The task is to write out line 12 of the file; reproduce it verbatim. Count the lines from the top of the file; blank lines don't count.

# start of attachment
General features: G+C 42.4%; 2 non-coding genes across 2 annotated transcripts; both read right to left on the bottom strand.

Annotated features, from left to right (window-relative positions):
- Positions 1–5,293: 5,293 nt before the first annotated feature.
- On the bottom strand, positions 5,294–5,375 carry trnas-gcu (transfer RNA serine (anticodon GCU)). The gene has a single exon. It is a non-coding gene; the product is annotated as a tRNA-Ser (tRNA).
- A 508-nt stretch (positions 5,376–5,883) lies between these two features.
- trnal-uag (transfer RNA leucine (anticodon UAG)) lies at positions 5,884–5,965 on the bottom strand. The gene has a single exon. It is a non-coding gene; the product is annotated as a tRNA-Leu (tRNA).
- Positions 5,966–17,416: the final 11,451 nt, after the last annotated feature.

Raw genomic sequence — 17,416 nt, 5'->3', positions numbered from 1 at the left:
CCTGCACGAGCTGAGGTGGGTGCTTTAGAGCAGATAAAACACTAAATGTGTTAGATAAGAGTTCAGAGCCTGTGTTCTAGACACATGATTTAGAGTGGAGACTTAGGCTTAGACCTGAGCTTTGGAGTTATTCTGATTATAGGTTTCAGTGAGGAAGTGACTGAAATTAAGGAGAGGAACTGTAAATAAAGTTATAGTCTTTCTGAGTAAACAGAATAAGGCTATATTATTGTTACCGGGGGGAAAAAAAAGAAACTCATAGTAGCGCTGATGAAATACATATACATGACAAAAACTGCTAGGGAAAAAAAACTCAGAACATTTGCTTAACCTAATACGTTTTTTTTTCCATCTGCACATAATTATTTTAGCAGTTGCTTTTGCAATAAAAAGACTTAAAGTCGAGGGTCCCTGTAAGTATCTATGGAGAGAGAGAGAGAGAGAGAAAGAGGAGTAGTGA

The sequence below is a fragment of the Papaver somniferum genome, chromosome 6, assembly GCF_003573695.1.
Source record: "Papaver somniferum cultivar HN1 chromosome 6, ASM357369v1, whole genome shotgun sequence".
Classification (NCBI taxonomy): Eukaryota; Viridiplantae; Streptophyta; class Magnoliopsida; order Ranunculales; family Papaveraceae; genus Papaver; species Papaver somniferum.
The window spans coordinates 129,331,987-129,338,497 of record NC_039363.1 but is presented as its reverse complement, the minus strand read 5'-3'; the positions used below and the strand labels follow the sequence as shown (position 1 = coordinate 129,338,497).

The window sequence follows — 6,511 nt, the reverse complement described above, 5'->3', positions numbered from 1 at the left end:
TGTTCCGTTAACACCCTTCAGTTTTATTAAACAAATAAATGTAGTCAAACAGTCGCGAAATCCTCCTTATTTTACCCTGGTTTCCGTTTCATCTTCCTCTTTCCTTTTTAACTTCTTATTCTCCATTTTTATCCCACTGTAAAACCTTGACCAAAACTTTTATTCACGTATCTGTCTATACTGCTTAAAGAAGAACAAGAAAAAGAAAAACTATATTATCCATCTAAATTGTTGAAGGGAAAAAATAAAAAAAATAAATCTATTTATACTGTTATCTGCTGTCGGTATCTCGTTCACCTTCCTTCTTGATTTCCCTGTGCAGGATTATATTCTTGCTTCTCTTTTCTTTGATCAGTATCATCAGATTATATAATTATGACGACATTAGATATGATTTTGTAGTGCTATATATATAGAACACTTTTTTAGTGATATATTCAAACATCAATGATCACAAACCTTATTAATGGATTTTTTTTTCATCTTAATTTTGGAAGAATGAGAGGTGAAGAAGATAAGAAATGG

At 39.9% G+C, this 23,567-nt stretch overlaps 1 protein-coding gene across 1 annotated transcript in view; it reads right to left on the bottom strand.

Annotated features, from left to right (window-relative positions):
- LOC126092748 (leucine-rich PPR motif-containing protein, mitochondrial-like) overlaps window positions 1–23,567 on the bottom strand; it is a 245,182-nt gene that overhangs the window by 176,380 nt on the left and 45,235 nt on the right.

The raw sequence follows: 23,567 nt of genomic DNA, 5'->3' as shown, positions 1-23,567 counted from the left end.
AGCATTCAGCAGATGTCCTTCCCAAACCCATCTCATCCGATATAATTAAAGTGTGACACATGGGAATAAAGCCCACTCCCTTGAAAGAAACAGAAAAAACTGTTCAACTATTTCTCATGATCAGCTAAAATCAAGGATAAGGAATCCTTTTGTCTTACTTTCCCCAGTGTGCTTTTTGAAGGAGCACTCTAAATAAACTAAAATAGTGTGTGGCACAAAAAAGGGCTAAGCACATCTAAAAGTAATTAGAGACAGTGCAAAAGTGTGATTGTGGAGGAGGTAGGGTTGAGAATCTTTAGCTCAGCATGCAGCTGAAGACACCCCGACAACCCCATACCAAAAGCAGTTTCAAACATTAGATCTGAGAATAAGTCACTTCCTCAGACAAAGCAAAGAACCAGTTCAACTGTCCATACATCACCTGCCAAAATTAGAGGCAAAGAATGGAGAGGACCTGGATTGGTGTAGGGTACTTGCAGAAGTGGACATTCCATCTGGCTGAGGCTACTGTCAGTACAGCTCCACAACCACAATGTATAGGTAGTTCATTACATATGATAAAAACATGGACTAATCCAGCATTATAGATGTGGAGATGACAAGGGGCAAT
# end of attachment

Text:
Classification (NCBI taxonomy): Eukaryota; Viridiplantae; Streptophyta; class Magnoliopsida; order Ranunculales; family Papaveraceae; genus Papaver; species Papaver somniferum.